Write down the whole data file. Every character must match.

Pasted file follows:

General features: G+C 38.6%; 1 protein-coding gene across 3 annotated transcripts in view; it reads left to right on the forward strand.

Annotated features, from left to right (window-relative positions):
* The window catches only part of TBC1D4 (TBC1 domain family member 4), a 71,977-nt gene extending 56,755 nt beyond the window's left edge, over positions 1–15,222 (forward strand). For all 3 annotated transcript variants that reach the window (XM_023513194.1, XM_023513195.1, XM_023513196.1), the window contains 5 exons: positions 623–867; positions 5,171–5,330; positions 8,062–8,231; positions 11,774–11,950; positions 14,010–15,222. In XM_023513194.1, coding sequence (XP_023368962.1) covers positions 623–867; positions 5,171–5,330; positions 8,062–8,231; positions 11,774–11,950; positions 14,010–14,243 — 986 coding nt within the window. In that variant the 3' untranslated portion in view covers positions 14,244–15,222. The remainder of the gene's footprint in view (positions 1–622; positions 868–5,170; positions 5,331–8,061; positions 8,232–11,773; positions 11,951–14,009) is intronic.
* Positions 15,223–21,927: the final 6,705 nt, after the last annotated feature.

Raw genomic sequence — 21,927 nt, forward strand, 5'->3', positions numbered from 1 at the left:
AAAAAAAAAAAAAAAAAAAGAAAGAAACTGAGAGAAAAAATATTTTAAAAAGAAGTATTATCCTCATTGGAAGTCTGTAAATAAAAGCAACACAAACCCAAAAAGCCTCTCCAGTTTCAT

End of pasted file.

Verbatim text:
General features: G+C 38.6%; 1 protein-coding gene across 3 annotated transcripts in view; it reads left to right on the forward strand.

Annotated features, from left to right (window-relative positions):
* The window catches only part of TBC1D4 (TBC1 domain family member 4), a 71,977-nt gene extending 56,755 nt beyond the window's left edge, over positions 1–15,222 (forward strand). For all 3 annotated transcript variants that reach the window (XM_023513194.1, XM_023513195.1, XM_023513196.1), the window contains 5 exons: positions 623–867; positions 5,171–5,330; positions 8,062–8,231; positions 11,774–11,950; positions 14,010–15,222. In XM_023513194.1, coding sequence (XP_023368962.1) covers positions 623–867; positions 5,171–5,330; positions 8,062–8,231; positions 11,774–11,950; positions 14,010–14,243 — 986 coding nt within the window. In that variant the 3' untranslated portion in view covers positions 14,244–15,222. The remainder of the gene's footprint in view (positions 1–622; positions 868–5,170; positions 5,331–8,061; positions 8,232–11,773; positions 11,951–14,009) is intronic.
* Positions 15,223–21,927: the final 6,705 nt, after the last annotated feature.

Raw genomic sequence — 21,927 nt, forward strand, 5'->3', positions numbered from 1 at the left:
AAAAAAAAAAAAAAAAAAAGAAAGAAACTGAGAGAAAAAATATTTTAAAAAGAAGTATTATCCTCATTGGAAGTCTGTAAATAAAAGCAACACAAACCCAAAAAGCCTCTCCAGTTTCAT